This image was the reprise of last years “American Made’ which was the top PPW photograph 2014 and achieved a Merit print at IPC, however did not make Loan Collection. My purpose to revisit the image was personal, as I was determined on taking this concept image to Loan status. I worked with Dean Schmidtke, owner of Capital Heating & Cooling in Lacey, Washington, on revisiting this his machine shop space. Refinements in lighting, stylizing, and refinement by way of more Wacom time in post meant an image with much more impact and story-telling ability. Scored 96 at Western District.
ON THE EDGE OF NIGHT
This is an architectural dusk portrait of the Port of Kalama Interpretive Center created for the Berschauer Group Inc. The actual final dusk image included a parking lot left and drain area near foreground both functional elements in the actual space. For competition, where the lines of reality become blurred I transformed the image into a serene destination space with a reflecting pond in the foreground. The artwork was a result of quality zen time with my trusty Wacom pen and just imagination. The litmus test for elements being…"if it does not help the image; it hurts the image”......aka eliminate it. Thanks Bry Cox! The entire front and left side had to be rebuilt to taste, so as to balance the image and provide impact. Fun times! Interesting to note this image scored an 81 (Merit) at Western District but went ‘Unanimous Loan’ at IPC.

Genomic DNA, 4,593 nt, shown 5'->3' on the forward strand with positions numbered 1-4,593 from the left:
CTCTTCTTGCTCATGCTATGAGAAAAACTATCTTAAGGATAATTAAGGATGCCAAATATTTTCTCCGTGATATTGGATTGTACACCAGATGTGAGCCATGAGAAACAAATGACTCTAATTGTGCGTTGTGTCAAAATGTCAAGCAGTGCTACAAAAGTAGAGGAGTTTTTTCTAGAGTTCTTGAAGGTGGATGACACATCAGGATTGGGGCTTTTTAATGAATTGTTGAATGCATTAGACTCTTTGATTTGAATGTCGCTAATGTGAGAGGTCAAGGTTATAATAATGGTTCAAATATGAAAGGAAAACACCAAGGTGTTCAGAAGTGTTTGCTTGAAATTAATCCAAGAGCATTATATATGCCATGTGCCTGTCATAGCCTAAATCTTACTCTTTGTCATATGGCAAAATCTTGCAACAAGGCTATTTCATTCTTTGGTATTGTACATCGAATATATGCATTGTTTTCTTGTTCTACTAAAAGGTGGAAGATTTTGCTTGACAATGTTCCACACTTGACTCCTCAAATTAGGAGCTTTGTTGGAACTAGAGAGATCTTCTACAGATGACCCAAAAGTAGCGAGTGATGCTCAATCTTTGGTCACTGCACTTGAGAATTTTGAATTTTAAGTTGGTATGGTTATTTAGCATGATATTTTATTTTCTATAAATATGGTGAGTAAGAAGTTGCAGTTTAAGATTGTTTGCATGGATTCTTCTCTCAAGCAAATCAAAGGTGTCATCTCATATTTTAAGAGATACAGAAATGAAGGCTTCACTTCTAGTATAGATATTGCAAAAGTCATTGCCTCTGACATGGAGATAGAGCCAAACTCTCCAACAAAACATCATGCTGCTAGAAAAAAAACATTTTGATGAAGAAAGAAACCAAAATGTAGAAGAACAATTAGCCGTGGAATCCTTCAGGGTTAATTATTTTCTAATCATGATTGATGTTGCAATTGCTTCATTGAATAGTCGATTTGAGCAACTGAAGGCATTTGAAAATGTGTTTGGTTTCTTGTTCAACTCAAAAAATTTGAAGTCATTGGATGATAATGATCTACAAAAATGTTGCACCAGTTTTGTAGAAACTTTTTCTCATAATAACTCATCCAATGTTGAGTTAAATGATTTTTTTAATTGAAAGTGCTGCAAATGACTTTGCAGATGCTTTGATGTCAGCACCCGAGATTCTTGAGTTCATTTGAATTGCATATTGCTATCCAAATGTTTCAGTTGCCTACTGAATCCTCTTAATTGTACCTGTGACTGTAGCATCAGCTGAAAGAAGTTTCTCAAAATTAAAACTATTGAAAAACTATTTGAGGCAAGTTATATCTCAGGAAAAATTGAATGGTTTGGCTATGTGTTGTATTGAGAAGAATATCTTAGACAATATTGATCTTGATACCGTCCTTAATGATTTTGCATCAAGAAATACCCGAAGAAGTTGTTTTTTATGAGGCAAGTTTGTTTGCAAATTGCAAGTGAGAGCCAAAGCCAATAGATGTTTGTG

REFLECTIONS OF INDUSTRY
For my final image I had always wanted to photograph the Museum of Glass building in Tacoma, Washington. And especially at Dusk, or Dawn as this image was. Interesting to note that I had a bout of the flu but made the journey anyway at 4 a.m. that fateful and sub-zero morning in February. The sun being some nine degrees below the horizon and the mercury below freezing I could barely use my hands. It was a painful process I was quite honestly under dressed for but plowed through none-the-less. Both reflecting ponds were frozen over with unsightly bits of frozen irregularity. ‘Frequency Separation' to the rescue to champion that problem! This scored 91 at Western District and also went ‘Unanimous Loan’ at IPC.
Let's Talk Turkey this Thanksgiving morning. One of the most challenging situations even seasoned photographers struggle with is being faced with lighting a small space on location. This is exactly what I found myself faced with recently while creating a cover shot of Dr. Lawrence Bennett, South Sound Radiology, for a Providence 'Clinical Connections' publication. Now I am ALWAYS up for a good challenge but this one upped the ante.